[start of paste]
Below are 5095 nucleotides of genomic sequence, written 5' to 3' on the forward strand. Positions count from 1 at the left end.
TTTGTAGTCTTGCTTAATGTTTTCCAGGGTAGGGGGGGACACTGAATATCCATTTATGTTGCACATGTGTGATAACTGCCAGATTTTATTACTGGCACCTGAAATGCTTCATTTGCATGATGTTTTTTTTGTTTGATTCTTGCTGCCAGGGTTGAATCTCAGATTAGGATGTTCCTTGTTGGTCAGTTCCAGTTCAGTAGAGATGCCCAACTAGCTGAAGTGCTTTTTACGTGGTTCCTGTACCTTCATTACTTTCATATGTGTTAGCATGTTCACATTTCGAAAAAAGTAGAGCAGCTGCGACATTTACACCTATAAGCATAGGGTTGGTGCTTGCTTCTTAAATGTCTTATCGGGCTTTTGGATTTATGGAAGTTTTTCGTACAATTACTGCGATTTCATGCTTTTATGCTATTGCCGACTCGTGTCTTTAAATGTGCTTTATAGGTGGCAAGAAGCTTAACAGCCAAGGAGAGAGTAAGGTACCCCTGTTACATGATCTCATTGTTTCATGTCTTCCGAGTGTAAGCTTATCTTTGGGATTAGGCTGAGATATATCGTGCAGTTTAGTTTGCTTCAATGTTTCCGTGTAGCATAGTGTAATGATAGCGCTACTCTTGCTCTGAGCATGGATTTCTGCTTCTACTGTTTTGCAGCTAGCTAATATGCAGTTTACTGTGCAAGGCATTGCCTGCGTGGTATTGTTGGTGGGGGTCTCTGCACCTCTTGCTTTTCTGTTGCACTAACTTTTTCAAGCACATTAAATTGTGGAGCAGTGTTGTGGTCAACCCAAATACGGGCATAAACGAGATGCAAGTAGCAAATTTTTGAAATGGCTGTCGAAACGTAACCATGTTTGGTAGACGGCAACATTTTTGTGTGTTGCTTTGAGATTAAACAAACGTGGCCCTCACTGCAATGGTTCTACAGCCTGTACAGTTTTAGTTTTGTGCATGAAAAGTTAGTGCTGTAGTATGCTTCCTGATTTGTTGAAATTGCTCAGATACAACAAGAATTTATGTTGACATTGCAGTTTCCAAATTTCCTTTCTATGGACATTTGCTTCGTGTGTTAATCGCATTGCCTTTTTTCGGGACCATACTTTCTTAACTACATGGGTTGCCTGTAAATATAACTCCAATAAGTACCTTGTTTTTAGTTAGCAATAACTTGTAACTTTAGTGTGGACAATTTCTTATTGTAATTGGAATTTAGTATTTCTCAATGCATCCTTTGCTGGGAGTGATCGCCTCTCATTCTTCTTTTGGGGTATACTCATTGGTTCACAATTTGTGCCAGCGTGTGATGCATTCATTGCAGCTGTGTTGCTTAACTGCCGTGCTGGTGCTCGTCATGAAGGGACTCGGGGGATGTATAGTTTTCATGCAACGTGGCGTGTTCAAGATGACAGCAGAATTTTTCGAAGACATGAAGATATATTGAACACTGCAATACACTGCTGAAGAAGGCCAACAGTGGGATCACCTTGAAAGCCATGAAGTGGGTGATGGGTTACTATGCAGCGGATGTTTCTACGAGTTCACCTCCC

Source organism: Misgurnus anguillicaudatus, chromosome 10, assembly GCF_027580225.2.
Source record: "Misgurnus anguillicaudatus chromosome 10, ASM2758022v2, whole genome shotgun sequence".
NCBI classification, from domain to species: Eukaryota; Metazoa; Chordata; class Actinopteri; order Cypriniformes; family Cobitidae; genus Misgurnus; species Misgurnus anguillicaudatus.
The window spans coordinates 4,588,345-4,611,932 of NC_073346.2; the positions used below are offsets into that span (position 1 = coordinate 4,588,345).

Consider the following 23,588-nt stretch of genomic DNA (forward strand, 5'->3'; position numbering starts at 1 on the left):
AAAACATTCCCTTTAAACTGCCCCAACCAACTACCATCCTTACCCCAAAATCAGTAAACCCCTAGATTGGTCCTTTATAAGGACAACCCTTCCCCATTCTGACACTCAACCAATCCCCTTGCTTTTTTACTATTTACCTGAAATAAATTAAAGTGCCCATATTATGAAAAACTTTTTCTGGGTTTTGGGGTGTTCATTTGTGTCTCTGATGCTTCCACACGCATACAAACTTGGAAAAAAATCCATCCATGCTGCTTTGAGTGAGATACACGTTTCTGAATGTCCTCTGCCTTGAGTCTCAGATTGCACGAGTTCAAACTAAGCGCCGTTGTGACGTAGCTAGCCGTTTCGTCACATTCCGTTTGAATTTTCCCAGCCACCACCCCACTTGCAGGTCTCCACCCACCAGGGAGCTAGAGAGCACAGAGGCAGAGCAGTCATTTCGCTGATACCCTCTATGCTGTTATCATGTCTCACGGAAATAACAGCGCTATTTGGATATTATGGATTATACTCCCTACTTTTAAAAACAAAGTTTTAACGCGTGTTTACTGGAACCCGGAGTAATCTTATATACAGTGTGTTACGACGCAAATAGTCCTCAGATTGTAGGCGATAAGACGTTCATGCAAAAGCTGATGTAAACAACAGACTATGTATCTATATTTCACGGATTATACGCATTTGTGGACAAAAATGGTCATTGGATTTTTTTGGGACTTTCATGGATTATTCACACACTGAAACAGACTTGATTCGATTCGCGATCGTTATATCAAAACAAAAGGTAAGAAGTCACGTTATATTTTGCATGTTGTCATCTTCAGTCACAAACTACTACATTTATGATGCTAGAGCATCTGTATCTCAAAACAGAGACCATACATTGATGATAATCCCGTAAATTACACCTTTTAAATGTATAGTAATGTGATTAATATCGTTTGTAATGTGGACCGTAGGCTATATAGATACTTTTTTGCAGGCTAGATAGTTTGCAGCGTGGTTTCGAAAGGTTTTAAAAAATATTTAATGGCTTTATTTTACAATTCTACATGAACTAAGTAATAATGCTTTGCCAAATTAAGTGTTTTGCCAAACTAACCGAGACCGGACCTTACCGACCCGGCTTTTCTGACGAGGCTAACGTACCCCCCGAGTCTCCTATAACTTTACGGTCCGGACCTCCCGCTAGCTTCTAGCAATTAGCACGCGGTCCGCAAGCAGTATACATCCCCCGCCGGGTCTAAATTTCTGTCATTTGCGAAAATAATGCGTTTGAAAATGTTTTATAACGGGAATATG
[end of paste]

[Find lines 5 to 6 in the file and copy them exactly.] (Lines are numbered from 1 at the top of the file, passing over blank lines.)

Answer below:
NCBI classification, from domain to species: Eukaryota; Metazoa; Chordata; class Actinopteri; order Cypriniformes; family Cobitidae; genus Misgurnus; species Misgurnus anguillicaudatus.
The window spans coordinates 4,588,345-4,611,932 of NC_073346.2; the positions used below are offsets into that span (position 1 = coordinate 4,588,345).